The recent ruling by Jharkhand High Court has shifted the focus on CNT Act and its gross violation by successive governments. But before we proceed further, let us delve on the historical background of the CNT Act.
We begin by quoting the extracts from the speech of the Mr. Slacke, the mover of the Amending Bill of 1903, and the late Commissioner of Chota Nagpur:
“Owning to the non-recognition of their rights, the Mundaris for more 3/4th of the century have been in a state of agitation, which from the time has culminated in outbursts. In 1822 a horde of middlemen was let loose over the country by and then Maharaja of Chota Nagpur. These persons were up countrymen. They were ignorant of, or oblivious to, the rights and customs of the aborigines, among whom naturally much discontent arose. This found a vent in the great Munda rebellion of 1832-1833, the immediate cause of which was an attempt by the Thakur of the Sonpurgarh to destroy Khuntkatti rights in Bandgaon and Kochang in the district of Ranchi. The attempts to destroy the Khuntkattidars’ rights did not cease, and they were the cause of the disturbances between the Landlords and Tenants in that district in the year of the Mutiny. Both sides took advantage of the disorder that then prevailed – the landlords to oust the khuntkattidars who were holding at low permanent rentals, the Khuntkattidars who were holding at low permanent rentals, the khuntkattidars to recover the khuntkatti lands which the landlords had previously succeeded in making Rajhas or Manjhihas, i.e., Rayati or Sir.
Eventually the Chota Nagpur Tenures Act of 1869 was passed, and effected some improvement. But it omitted to deal with the all the privileges lands, as it took no notice of instant khuntkatti villages. This omission left such villages at the mercy of the spoliator. The destruction of the khuntkatti tenancies went on, and the discontent thereby created brought about the outburst of 1888, when what is locally known as the Sardari-Larai began, and has not yet ceased. Utilising the bitter feeling of the Mundaris, some of their fellow-clansmen-they came to be known afterwards as Sardars-persuaded the people that the Hindus had no right to the lands that the lands belonged to the Mundaris, that no rent should be paid, and that the Sovereign had given a decree to this effect. The outburst that occurred at the time was put down, but it again broke out in 1899-1900 under the leadership of Birsa, who styled himself as God.”
Consequently, the prolonged disaffection is the reason that has led British Government to have a survey and record-of-rights made of the Mundari country (whole Chotanagpur Region).
Mr. Slacke further said, “But if steps are not taken to safeguard by legislation the rights of those people and to secure the finality of the record-of-rights, the latter by itself will not suffice to quiet the agitation. As long as 1839 it was reported that unless those people are protected in the possession of their lands, we never can be certain of the peace of the country. Once the necessary facts have been obtained, as is now the case, such legislation cannot be delayed, because the attacks which have been made on these rights so pertinacious and for so long a time will be carried on with a greatly increased vigour, owning to the need of acting before the law can intervene.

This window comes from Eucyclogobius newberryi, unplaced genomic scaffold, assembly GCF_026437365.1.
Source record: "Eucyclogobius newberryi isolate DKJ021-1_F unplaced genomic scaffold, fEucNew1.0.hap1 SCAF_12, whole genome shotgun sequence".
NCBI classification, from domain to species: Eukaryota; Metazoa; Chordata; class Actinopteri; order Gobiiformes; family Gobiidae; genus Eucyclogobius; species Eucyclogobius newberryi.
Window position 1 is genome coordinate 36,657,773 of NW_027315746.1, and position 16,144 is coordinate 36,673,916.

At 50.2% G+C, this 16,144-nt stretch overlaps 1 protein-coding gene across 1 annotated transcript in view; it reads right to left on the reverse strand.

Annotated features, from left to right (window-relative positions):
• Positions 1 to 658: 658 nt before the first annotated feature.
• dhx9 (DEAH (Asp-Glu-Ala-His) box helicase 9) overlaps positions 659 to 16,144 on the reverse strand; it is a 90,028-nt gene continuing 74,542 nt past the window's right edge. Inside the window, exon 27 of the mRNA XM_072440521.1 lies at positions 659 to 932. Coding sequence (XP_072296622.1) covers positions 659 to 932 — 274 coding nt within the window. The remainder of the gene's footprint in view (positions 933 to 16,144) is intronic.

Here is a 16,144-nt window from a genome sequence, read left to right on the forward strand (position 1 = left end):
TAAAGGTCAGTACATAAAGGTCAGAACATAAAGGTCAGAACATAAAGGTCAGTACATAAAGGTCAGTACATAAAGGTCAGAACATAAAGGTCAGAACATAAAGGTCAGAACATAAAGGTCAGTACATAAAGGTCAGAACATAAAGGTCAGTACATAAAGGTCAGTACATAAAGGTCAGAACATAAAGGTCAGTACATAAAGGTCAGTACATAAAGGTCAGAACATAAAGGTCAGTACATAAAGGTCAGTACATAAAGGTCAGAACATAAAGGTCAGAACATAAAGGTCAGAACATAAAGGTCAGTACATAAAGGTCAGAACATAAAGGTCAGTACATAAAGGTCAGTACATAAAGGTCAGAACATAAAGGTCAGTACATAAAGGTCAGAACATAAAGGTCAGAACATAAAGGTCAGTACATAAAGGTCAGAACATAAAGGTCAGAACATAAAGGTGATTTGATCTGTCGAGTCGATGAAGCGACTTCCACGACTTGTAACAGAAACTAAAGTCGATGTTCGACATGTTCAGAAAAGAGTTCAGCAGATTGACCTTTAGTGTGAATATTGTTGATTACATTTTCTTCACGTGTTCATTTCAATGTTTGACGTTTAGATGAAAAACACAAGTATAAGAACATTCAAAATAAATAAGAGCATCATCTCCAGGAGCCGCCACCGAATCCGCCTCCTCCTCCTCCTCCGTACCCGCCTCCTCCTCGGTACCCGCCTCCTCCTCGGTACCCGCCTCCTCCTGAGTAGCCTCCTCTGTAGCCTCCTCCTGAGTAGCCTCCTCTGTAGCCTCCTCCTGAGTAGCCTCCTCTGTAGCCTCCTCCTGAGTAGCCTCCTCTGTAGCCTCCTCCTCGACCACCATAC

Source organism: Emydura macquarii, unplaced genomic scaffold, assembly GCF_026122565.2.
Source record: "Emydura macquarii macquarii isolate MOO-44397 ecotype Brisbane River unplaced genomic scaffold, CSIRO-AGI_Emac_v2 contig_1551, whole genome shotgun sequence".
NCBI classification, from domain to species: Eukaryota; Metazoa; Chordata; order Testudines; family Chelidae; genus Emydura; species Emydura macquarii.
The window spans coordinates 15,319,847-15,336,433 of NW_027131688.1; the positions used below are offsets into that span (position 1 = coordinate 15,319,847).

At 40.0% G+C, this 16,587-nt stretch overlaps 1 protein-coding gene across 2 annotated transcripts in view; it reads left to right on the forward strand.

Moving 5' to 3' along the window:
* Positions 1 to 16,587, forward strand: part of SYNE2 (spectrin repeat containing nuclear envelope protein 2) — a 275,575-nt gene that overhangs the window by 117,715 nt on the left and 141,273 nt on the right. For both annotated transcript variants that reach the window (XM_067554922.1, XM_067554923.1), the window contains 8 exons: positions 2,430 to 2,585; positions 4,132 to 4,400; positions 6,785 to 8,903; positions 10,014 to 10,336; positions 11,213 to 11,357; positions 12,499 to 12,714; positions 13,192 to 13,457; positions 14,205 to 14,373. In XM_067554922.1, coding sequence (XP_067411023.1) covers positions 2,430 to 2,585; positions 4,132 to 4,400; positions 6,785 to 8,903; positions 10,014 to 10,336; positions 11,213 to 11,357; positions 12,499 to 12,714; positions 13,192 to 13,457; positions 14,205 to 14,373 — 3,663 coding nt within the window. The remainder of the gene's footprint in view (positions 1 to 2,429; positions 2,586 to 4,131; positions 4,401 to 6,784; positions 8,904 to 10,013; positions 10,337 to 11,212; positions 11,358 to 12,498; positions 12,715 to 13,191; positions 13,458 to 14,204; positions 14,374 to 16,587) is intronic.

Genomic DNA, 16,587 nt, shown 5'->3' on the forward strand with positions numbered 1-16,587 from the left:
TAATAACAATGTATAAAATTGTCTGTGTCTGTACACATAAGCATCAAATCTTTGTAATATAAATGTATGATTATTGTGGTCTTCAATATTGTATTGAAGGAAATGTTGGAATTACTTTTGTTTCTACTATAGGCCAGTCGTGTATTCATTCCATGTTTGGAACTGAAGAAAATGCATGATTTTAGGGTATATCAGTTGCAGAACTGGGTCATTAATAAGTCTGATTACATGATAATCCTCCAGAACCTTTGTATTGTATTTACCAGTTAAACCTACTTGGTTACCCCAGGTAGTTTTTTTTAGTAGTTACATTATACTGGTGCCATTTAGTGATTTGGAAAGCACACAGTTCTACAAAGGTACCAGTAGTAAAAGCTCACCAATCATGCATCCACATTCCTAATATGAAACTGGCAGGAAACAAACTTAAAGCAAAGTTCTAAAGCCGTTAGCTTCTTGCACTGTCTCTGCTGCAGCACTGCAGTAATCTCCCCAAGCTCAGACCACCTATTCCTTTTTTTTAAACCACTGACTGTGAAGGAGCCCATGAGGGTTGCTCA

A khuntkattidar is the founder or the male descendant in the male line of the founder of the village in which are situated his khuntkatti lands. The tenancy is of two kinds, the difference between them merely one of area. It is either the tenancy of the whole brotherhood, the descendants of the original founder, or that of an individual member of the brotherhood over the lands in his immediate possessions.
The Settlement Officer, owning to the burial custom of the Mundaris, can easily ascertain whether the claim to hold certain lands as khuntkatti is true or not. No Mundari can rightly be buried save in the burial ground of the village of which his ancestor on the paternal side was the founder. When a Mundari wished to be found a new village he either alone or some of his kinsmen on the paternal side obtained the jungle tract he desired. The area so acquired was invariably large, in some cases extending descendants, portions of it under cultivation, but it was open to him or his male descendants acting jointly, to give portions to other Mundaris either to cultivate as Raiyats or to establish other khuntkatti villages. The system is one which originated long before the advent of the Hindus into Chota Nagpur. Originally no rent was payable, but this was changed. Rent and services came to be demanded, and were given. This rental was and is in most cases a permanent one, and cannot be enhanced save under certain circumstances.
The British Government was unable to douse more than 100 years of their rebellion-fire in the plateau region using its violent approach, and the fire was only spreading. Thus with the enactment of CNT Act the British Colonial Government tried to end the non-ending simmering discontent among the general population of Chota Nagpur Plateau. Given the fact that people of Chota Nagpur were greatly attached to their land-assets, the CNT Act 1908 went a long way in establishing peace in the region.
Footnote: We have seen, lots of interest around CNT Act, so we do recommend this blog to read more about CNT Act.
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